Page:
Prestressed Concrete

By Aina Parasher|Updated : August 26th, 2022

Prestressed concrete is a type of concrete in which an appropriate amount and distribution of internal stress are supplied to counteract the stresses caused by external loads to the desired degree. In the concrete section, high-strength steel wire or alloys (known as 'tendons') are provided so they generate the initial compression. Because an initial load is applied to the structure prior to its use, prestressed concrete differs from traditional RCC structures.

Prestressing is a technique for preventing cracks, increasing the part's strength, and reducing deflection.  Prestressing is a technique for achieving a lower depth, longer span, and improved strength in a structure. Let us discuss more prestressed concrete in the upcoming sections.

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What is Prestressed Concrete?

Prestressed concrete is used because, before any concrete structure breaks, fractures appear in the concrete, which is followed by the structure collapsing and cracks appearing as a result of deflection or moment. Corrosion occurs when water comes into touch with these fissures.

Prestressed Concrete Definition

Prestressed concrete is a type of concrete in which the concrete is pre-compacted before external loads are applied so that the stresses caused by external loads are counteracted in a desirable way during their service life.

Let’s understand a real example of a river bridge: if we try to build it with conventional concrete, we'll have to raise the span's depth, and the section will be bulky enough which means there won't be enough space under the bridge for ships to pass.

The stress balancing of the prestressed member is shown below.

Prestressed Concrete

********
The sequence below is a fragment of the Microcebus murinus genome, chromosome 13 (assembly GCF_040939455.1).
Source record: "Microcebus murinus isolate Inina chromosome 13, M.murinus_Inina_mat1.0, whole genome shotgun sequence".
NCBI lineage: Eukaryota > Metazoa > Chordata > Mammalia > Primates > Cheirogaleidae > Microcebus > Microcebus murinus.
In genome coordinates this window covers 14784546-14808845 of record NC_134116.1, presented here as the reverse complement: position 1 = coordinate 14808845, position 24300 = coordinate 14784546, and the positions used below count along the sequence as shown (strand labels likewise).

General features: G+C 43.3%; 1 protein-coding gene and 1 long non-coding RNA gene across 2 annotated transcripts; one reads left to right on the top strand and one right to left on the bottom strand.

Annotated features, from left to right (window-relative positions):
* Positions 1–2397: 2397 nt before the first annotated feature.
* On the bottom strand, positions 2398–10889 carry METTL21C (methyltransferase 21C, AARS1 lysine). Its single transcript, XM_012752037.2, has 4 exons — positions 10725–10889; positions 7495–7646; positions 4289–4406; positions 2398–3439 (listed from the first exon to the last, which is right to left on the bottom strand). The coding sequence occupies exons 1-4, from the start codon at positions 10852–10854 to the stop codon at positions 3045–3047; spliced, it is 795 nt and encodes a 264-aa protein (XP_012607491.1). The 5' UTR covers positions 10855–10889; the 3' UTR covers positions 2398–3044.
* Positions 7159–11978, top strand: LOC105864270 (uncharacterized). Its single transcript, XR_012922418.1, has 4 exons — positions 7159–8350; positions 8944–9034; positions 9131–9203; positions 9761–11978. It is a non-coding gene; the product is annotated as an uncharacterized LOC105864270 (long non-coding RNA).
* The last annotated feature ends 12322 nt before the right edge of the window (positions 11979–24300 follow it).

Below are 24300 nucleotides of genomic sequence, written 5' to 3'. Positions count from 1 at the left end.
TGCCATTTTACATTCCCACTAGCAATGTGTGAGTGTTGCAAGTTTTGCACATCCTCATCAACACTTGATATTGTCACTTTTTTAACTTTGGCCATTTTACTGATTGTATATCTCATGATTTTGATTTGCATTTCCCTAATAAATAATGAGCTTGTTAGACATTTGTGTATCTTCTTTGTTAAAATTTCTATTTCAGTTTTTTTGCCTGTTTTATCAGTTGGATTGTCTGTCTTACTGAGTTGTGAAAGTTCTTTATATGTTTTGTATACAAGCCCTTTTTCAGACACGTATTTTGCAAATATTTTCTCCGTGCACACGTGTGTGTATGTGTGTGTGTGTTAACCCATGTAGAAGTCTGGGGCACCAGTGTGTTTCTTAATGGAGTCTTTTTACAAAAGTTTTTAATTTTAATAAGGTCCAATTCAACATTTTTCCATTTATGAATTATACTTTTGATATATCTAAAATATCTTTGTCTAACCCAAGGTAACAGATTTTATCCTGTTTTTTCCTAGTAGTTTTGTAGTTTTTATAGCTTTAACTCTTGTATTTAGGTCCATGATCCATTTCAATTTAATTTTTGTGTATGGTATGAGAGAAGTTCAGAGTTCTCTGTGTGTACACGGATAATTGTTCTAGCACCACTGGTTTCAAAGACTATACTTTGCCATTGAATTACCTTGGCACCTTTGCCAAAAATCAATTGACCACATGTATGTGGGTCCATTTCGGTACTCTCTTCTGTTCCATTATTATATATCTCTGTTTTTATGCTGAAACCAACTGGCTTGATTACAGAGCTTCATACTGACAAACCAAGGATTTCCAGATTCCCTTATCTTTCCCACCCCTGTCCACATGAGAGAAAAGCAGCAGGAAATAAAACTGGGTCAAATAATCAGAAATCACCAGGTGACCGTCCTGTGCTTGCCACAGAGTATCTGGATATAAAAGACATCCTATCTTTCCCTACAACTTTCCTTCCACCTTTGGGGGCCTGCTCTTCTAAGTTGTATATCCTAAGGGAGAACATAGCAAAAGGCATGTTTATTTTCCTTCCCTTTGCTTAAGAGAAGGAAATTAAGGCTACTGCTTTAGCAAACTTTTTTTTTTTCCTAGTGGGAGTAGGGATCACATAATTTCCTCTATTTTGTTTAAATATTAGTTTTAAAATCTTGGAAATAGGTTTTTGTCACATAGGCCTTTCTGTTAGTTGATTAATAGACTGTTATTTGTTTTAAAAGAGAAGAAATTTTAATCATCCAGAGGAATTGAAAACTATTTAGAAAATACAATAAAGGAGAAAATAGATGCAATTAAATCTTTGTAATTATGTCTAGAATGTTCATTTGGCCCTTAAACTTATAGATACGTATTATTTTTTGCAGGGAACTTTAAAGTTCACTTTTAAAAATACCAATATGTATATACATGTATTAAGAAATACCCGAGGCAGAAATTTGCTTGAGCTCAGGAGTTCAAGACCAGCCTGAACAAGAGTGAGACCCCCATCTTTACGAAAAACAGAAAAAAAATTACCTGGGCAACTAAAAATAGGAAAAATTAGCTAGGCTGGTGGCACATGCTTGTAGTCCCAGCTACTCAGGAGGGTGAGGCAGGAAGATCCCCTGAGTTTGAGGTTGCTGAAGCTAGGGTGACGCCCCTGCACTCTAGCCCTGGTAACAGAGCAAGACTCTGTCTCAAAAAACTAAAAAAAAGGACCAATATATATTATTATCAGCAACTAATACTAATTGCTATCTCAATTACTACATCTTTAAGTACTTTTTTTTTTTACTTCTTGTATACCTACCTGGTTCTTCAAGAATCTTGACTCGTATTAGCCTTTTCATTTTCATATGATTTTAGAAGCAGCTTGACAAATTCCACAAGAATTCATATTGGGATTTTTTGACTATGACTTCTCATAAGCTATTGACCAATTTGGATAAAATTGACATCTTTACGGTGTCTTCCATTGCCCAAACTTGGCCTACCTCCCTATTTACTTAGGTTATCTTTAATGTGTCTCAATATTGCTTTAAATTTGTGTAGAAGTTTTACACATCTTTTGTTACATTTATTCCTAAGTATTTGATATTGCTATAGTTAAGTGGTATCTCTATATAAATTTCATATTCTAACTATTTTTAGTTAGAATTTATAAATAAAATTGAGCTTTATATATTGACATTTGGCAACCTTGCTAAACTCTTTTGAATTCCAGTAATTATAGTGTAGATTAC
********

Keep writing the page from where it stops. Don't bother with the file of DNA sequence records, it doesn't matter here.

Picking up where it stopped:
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Need of High Strength Concrete and Steel for Prestressed Concrete

Prestressed concrete requires high-strength concrete since the material is very resistant to tension, shear bond, and bearing. High-strength concrete is generally selected over cost-cutting in the zone of anchorage where bearing stresses are being imposed. High-strength concrete has a lower risk of shrinkage cracks, a lower modulus of elasticity, and a lower ultimate creep strain, resulting in less prestress loss in steel. With the use of high-strength concrete, the cross-sectional dimensions of prestressed concrete structural elements are lowered, and the material's dead weight is reduced, allowing for a greater span to be technically and economically feasible.

If we use low-grade steel all the initial stress in it will be lost in its due course. Normally stress loss due to creep and shrinkage in long-term loss is approx. 160 N/ mm2. Hence there would not be any prestressing force remaining in the concrete, and the beam will fail. Hence to avoid failure high strength steel is used such that the initial prestress in it would be 1200 - 2000 N/ mm2.